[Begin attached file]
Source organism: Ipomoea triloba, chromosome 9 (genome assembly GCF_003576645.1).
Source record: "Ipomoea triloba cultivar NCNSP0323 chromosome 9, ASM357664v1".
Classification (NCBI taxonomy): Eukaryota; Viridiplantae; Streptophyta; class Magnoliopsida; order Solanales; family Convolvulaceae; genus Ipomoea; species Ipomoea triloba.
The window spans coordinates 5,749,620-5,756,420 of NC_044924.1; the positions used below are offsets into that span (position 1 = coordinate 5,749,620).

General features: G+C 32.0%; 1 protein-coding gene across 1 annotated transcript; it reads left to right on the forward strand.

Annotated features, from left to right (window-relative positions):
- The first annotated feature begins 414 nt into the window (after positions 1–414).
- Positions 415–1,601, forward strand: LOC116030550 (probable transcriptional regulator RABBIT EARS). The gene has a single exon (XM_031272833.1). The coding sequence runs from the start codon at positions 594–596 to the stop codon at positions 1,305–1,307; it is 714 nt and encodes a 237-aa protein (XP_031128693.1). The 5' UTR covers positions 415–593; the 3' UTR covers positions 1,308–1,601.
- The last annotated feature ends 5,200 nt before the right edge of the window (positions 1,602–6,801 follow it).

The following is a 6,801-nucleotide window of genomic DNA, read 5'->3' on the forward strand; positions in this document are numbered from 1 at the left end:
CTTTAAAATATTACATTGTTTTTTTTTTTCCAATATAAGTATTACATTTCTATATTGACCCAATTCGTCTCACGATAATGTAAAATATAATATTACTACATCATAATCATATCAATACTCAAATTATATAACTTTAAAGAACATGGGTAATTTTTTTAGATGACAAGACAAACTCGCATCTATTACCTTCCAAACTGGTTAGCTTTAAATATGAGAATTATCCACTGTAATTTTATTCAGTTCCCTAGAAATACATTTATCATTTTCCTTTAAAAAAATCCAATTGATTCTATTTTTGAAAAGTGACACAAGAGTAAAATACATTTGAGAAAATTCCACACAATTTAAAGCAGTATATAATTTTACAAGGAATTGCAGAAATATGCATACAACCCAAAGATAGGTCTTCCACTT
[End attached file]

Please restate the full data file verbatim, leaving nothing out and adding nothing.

Source organism: Ipomoea triloba, chromosome 9 (genome assembly GCF_003576645.1).
Source record: "Ipomoea triloba cultivar NCNSP0323 chromosome 9, ASM357664v1".
Classification (NCBI taxonomy): Eukaryota; Viridiplantae; Streptophyta; class Magnoliopsida; order Solanales; family Convolvulaceae; genus Ipomoea; species Ipomoea triloba.
The window spans coordinates 5,749,620-5,756,420 of NC_044924.1; the positions used below are offsets into that span (position 1 = coordinate 5,749,620).

General features: G+C 32.0%; 1 protein-coding gene across 1 annotated transcript; it reads left to right on the forward strand.

Annotated features, from left to right (window-relative positions):
- The first annotated feature begins 414 nt into the window (after positions 1–414).
- Positions 415–1,601, forward strand: LOC116030550 (probable transcriptional regulator RABBIT EARS). The gene has a single exon (XM_031272833.1). The coding sequence runs from the start codon at positions 594–596 to the stop codon at positions 1,305–1,307; it is 714 nt and encodes a 237-aa protein (XP_031128693.1). The 5' UTR covers positions 415–593; the 3' UTR covers positions 1,308–1,601.
- The last annotated feature ends 5,200 nt before the right edge of the window (positions 1,602–6,801 follow it).

The following is a 6,801-nucleotide window of genomic DNA, read 5'->3' on the forward strand; positions in this document are numbered from 1 at the left end:
CTTTAAAATATTACATTGTTTTTTTTTTTCCAATATAAGTATTACATTTCTATATTGACCCAATTCGTCTCACGATAATGTAAAATATAATATTACTACATCATAATCATATCAATACTCAAATTATATAACTTTAAAGAACATGGGTAATTTTTTTAGATGACAAGACAAACTCGCATCTATTACCTTCCAAACTGGTTAGCTTTAAATATGAGAATTATCCACTGTAATTTTATTCAGTTCCCTAGAAATACATTTATCATTTTCCTTTAAAAAAATCCAATTGATTCTATTTTTGAAAAGTGACACAAGAGTAAAATACATTTGAGAAAATTCCACACAATTTAAAGCAGTATATAATTTTACAAGGAATTGCAGAAATATGCATACAACCCAAAGATAGGTCTTCCACTT